We welcome your participation in article and blog comment threads, and other discussion forums, where we encourage you to analyse and react to the content available on the Intellectual Property Watch website. By participating in discussions or reader forums, or by submitting opinion pieces or comments to articles, blogs, reviews or multimedia features, you are consenting to these rules.

    We welcome your participation in article and blog comment threads, and other discussion forums, where we encourage you to analyse and react to the content available on the Intellectual Property Watch website.

    By participating in discussions or reader forums, or by submitting opinion pieces or comments to articles, blogs, reviews or multimedia features, you are consenting to these rules.

    1. You agree that you are fully responsible for the content that you post. You will not knowingly post content that violates the copyright, trademark, patent or other intellectual property right of any third party or which you know is under a confidentiality obligation preventing its publication and that you will request removal of the same should you discover that you have violated this provision. Likewise, you may not post content that is libelous, defamatory, obscene, abusive, that violates a third party's right to privacy, that otherwise violates any applicable local, state, national or international law, that amounts to spamming or that is otherwise inappropriate. You may not post content that degrades others on the basis of gender, race, class, ethnicity, national origin, religion, sexual preference, disability or other classification. Epithets and other language intended to intimidate or to incite violence are also prohibited. Furthermore, you may not impersonate others.

    2. You understand and agree that Intellectual Property Watch is not responsible for any content posted by you or third parties. You further understand that IP Watch does not monitor the content posted. Nevertheless, IP Watch may monitor the any user-generated content as it chooses and reserves the right to remove, edit or otherwise alter content that it deems inappropriate for any reason whatever without consent nor notice. We further reserve the right, in our sole discretion, to remove a user's privilege to post content on our site. IP Watch is not in any manner endorsing the content of the discussion forums and cannot and will not vouch for its reliability or otherwise accept liability for it.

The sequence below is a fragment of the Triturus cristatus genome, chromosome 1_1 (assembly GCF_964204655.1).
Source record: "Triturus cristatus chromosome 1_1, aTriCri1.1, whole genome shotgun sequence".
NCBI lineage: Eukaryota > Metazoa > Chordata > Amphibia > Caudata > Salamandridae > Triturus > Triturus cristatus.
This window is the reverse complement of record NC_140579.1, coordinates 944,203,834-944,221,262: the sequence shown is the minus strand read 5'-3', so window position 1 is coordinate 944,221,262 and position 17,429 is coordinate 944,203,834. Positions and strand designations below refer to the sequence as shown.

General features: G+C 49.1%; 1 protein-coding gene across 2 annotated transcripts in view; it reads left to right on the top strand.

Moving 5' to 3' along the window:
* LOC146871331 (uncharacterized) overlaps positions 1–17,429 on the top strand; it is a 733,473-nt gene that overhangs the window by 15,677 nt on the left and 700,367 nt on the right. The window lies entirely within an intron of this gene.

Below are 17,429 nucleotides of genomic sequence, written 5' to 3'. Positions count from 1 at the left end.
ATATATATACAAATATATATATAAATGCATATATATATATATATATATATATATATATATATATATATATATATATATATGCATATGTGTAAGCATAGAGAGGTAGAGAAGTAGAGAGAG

3. By submitting any contribution to IP Watch, you warrant that your contribution is your own original work and that you have the right to make it available to IP Watch for all purposes and you agree to indemnify IP Watch, its directors, employees and agents against all damages, legal fees and others expenses that may be incurred by IP Watch as a result of your breach of warranty or of these terms.

    4. You further agree not to publish any personal information about yourself or anyone else (for example telephone number or home address). If you add a comment to a blog, be aware that your email address will be apparent.

    5. IP Watch will not be liable for any loss including but not limited to the following (whether such losses are foreseen, known or otherwise): loss of data, loss of revenue or anticipated profit, loss of business, loss of opportunity, loss of goodwill or injury to reputation, losses suffered by third parties, any indirect, consequential or exemplary damages.

    6. You understand and agree that the discussion forums are to be used only for non-commercial purposes. You may not solicit funds, promote commercial entities or otherwise engage in commercial activity in our discussion forums.

    7. You acknowledge and agree that you use and/or rely on any information obtained through the discussion forums at your own risk.

    8. For any content that you post, you hereby grant to IP Watch the royalty-free, irrevocable, perpetual, exclusive and fully sub-licensable license to use, reproduce, modify, adapt, publish, translate, create derivative works from, distribute, perform and display such content in whole or in part, world-wide and to incorporate it in other works, in any form, media or technology now known or later developed.

    9. These terms and your posts and contributions shall be governed and interpreted in accordance with the laws of Switzerland (without giving effect to conflict of laws principles thereof) and any dispute exclusively settled by the Courts of the Canton of Geneva.